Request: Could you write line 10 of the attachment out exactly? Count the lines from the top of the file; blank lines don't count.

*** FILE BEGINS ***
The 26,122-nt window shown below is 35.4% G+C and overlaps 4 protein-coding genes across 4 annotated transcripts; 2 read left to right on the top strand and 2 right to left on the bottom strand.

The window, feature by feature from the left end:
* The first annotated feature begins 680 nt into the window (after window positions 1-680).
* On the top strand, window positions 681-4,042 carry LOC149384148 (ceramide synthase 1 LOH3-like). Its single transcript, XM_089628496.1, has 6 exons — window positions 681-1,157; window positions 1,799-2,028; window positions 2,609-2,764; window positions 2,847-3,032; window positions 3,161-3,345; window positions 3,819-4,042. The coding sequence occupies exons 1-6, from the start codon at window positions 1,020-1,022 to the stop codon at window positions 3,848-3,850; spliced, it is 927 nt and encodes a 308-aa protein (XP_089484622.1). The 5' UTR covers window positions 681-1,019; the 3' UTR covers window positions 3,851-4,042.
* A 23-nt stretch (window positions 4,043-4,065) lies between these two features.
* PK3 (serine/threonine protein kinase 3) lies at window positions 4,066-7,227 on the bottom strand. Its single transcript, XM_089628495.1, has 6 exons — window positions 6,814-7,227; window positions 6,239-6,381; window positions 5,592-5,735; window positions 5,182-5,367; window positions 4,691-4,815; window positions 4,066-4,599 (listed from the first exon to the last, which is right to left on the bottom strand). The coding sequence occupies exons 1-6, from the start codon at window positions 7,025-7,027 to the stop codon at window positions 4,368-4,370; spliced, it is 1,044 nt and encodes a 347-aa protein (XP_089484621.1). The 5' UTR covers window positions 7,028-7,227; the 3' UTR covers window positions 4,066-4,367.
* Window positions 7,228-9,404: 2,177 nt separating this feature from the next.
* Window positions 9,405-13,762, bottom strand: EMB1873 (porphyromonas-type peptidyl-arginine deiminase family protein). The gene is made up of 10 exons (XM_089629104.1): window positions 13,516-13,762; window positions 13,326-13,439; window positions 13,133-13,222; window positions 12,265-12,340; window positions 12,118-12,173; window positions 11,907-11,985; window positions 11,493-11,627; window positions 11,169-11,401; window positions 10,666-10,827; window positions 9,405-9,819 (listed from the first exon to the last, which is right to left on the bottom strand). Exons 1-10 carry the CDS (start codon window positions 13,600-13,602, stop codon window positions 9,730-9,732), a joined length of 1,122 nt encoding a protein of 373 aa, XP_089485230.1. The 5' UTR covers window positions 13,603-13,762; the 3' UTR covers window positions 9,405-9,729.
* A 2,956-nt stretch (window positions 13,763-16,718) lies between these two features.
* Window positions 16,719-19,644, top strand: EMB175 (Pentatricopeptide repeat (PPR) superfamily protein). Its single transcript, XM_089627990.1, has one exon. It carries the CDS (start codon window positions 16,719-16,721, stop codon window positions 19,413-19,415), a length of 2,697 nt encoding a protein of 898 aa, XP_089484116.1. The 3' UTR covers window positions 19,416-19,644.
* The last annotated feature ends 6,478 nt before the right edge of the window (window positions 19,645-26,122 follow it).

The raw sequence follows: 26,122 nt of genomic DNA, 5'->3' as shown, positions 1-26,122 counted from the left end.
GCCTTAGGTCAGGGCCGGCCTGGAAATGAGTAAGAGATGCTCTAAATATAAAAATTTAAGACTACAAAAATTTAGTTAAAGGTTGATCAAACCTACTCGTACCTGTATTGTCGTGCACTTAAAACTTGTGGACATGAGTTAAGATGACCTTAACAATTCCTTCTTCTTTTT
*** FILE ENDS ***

* Window positions 16,719-19,644, top strand: EMB175 (Pentatricopeptide repeat (PPR) superfamily protein). Its single transcript, XM_089627990.1, has one exon. It carries the CDS (start codon window positions 16,719-16,721, stop codon window positions 19,413-19,415), a length of 2,697 nt encoding a protein of 898 aa, XP_089484116.1. The 3' UTR covers window positions 19,416-19,644.